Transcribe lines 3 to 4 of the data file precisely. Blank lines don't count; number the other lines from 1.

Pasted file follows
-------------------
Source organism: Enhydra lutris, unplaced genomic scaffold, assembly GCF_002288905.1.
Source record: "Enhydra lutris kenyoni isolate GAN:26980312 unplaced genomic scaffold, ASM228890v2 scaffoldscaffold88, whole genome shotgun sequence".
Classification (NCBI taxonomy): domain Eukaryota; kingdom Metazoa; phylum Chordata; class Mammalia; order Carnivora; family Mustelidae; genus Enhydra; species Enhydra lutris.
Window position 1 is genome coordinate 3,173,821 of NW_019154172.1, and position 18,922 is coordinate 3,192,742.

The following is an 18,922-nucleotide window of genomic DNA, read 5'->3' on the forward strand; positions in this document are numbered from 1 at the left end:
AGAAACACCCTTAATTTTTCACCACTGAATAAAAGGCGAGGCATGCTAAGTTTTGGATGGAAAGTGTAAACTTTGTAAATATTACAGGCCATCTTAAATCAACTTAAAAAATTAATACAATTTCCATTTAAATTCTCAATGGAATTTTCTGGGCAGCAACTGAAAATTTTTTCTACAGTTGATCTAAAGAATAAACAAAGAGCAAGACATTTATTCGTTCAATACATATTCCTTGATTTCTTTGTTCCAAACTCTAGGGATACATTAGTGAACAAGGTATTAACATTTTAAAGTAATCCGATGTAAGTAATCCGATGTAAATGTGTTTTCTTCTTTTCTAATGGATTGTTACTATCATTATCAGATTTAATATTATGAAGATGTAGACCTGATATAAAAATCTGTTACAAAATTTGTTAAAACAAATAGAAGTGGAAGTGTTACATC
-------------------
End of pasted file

Classification (NCBI taxonomy): domain Eukaryota; kingdom Metazoa; phylum Chordata; class Mammalia; order Carnivora; family Mustelidae; genus Enhydra; species Enhydra lutris.
Window position 1 is genome coordinate 3,173,821 of NW_019154172.1, and position 18,922 is coordinate 3,192,742.